The term image is understood to mean a still image, a frame or field of video, a graphics image, or any other twodimensional set of visual data. Greyscale images are typically represented as one value for each pixel of a twodimensional array of pixels. Color images are typically represented as a triplet of values at each pixel; for example, there is one value for each of the color components red, green, and blue. An alternative representation is a luminance component, denoted Y, and two colordifference components, such as C_{b }and C_{r}.
In a typical block DCT (discrete cosine transform) compression algorithm, the input image is partitioned into contiguous nonoverlapping blocks of size N_{1}×N_{2 }pixels, where each of N_{1 }and N_{2 }are typically equal to 8.
The multiplier k(μ) is 1/√{square root over (2)} when μ=0, and is 1 when μ=1, 2, . . . , N_{1}−1 or μ=1, 2, . . . , N_{2}−1. For a given block, the input data x(n_{1},n_{2}), n_{1}=0, 1, . . . , N_{1}−1, n_{2}=0, 1, . . . , N_{2}−1, are transformed into coefficients X_{II}(m_{1},m_{2}), m_{1}=0, 1, . . . , N_{1}−1, m_{2}=0, 1, . . . , N_{2}−1, where N_{1 }and N_{2 }are the dimensions of the block. Because this is an orthogonal transform, the equation for the inverse transform is easily derived from the equation for the forward transform.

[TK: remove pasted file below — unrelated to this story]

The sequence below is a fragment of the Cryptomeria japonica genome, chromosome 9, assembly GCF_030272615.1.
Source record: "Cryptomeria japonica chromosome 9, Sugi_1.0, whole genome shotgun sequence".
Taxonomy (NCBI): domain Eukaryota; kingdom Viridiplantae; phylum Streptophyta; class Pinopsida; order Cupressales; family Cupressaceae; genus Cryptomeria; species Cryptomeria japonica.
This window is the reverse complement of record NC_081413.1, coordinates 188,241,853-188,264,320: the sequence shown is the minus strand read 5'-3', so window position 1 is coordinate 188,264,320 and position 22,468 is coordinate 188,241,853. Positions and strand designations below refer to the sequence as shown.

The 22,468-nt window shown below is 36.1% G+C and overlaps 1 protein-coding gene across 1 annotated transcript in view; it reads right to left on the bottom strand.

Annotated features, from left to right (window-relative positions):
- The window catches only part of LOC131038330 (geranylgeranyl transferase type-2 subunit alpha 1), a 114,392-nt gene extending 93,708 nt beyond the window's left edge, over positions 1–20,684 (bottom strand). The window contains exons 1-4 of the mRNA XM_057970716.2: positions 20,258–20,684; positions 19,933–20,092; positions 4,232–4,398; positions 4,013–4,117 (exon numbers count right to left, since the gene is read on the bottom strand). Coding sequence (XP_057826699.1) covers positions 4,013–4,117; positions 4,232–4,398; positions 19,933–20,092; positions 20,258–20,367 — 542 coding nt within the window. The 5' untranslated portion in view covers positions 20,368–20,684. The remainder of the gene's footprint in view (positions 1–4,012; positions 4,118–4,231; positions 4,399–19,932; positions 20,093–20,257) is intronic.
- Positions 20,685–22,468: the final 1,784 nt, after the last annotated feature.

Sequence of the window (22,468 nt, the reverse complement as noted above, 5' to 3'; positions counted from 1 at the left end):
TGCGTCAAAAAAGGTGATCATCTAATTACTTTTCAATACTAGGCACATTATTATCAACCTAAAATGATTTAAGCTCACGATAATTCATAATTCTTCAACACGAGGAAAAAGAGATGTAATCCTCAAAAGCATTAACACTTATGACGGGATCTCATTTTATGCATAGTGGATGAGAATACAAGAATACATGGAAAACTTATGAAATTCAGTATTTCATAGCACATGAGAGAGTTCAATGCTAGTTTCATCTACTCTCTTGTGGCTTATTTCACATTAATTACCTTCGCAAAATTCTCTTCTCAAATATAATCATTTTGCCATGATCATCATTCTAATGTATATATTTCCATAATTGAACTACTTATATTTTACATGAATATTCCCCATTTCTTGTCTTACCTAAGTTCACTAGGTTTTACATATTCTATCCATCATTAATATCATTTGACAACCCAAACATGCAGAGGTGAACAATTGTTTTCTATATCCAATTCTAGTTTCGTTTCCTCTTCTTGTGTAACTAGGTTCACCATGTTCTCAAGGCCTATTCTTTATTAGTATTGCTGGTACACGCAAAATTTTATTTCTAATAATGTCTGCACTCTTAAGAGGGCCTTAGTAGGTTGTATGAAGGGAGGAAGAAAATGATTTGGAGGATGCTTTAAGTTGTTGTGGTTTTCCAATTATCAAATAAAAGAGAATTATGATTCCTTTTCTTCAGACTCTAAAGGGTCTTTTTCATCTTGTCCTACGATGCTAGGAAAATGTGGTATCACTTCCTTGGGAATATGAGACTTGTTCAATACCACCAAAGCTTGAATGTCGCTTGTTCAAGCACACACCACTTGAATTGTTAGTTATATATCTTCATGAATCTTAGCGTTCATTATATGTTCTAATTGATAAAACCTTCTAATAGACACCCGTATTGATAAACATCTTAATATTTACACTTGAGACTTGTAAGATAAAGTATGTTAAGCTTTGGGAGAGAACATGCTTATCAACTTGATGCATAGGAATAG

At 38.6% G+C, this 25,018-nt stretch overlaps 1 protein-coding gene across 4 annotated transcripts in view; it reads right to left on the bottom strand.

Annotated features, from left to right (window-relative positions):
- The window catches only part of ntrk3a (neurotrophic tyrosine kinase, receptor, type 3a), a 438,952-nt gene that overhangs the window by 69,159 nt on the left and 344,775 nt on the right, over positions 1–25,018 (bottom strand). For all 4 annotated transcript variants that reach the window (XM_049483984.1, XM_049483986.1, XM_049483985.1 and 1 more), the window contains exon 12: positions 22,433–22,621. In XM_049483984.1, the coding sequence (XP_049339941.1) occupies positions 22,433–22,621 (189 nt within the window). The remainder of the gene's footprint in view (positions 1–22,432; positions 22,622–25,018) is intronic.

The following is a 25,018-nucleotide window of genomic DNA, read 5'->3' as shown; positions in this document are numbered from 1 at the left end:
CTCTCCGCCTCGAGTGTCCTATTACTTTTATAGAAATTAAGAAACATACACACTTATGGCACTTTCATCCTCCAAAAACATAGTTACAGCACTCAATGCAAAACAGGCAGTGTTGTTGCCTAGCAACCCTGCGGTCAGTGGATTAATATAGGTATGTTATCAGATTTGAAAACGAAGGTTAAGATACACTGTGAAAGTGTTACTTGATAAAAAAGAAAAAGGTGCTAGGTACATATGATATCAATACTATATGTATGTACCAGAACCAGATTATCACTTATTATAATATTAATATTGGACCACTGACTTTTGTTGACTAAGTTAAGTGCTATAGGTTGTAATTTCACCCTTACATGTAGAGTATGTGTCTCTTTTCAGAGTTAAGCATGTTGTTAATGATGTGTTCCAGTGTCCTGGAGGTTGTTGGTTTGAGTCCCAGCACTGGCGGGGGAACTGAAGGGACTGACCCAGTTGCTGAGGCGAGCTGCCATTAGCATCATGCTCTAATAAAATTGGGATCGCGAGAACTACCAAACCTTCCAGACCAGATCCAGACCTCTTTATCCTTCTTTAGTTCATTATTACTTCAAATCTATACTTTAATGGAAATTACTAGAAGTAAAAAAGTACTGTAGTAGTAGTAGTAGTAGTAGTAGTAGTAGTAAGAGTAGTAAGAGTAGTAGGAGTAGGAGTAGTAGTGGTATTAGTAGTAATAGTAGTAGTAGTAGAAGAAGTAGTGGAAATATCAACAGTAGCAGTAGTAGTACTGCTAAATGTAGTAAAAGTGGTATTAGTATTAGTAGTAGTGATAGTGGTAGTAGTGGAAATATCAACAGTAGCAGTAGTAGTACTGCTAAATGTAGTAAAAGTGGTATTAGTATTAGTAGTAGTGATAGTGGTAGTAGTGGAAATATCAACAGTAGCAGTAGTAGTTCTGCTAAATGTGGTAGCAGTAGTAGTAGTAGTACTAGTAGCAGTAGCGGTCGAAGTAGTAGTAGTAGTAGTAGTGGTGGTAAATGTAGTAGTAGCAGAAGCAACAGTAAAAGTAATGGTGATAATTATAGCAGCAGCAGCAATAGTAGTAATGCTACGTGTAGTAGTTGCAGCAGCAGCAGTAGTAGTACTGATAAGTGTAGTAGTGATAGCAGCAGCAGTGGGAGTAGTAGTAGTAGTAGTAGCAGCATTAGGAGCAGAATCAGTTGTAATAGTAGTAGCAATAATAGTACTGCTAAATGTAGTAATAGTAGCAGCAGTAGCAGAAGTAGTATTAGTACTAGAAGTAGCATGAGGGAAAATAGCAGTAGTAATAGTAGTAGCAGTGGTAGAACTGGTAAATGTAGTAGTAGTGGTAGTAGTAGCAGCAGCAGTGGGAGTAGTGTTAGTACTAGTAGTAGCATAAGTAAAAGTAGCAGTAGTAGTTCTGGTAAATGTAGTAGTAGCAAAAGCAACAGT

The coefficients X_{II}(m_{1},m_{2}) are quantized using an operation such as:
X _{q}(m _{1} ,m _{2})=round(X _{II}(m _{1} ,m _{2})/Q(m _{1} ,m _{2}))